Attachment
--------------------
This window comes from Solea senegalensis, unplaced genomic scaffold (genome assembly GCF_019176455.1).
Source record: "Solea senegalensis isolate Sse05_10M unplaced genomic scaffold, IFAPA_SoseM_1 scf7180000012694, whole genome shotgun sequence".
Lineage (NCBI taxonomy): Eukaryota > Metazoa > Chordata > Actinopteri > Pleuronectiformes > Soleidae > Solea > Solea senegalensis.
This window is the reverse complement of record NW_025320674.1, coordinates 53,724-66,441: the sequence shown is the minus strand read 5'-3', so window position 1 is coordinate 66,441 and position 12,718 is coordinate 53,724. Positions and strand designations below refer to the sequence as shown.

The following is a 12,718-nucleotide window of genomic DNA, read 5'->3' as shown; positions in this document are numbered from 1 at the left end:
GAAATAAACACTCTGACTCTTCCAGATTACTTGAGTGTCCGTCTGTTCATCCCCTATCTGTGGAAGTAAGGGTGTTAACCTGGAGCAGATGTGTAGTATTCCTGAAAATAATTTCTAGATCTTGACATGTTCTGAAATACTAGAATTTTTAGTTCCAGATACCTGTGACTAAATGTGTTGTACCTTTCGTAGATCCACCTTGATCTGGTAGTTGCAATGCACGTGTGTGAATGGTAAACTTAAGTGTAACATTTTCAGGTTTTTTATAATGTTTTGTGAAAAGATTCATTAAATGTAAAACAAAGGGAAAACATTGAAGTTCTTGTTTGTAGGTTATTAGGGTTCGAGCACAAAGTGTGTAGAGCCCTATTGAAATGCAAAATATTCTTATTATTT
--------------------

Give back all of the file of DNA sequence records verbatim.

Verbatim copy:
This window comes from Solea senegalensis, unplaced genomic scaffold (genome assembly GCF_019176455.1).
Source record: "Solea senegalensis isolate Sse05_10M unplaced genomic scaffold, IFAPA_SoseM_1 scf7180000012694, whole genome shotgun sequence".
Lineage (NCBI taxonomy): Eukaryota > Metazoa > Chordata > Actinopteri > Pleuronectiformes > Soleidae > Solea > Solea senegalensis.
This window is the reverse complement of record NW_025320674.1, coordinates 53,724-66,441: the sequence shown is the minus strand read 5'-3', so window position 1 is coordinate 66,441 and position 12,718 is coordinate 53,724. Positions and strand designations below refer to the sequence as shown.

The following is a 12,718-nucleotide window of genomic DNA, read 5'->3' as shown; positions in this document are numbered from 1 at the left end:
GAAATAAACACTCTGACTCTTCCAGATTACTTGAGTGTCCGTCTGTTCATCCCCTATCTGTGGAAGTAAGGGTGTTAACCTGGAGCAGATGTGTAGTATTCCTGAAAATAATTTCTAGATCTTGACATGTTCTGAAATACTAGAATTTTTAGTTCCAGATACCTGTGACTAAATGTGTTGTACCTTTCGTAGATCCACCTTGATCTGGTAGTTGCAATGCACGTGTGTGAATGGTAAACTTAAGTGTAACATTTTCAGGTTTTTTATAATGTTTTGTGAAAAGATTCATTAAATGTAAAACAAAGGGAAAACATTGAAGTTCTTGTTTGTAGGTTATTAGGGTTCGAGCACAAAGTGTGTAGAGCCCTATTGAAATGCAAAATATTCTTATTATTT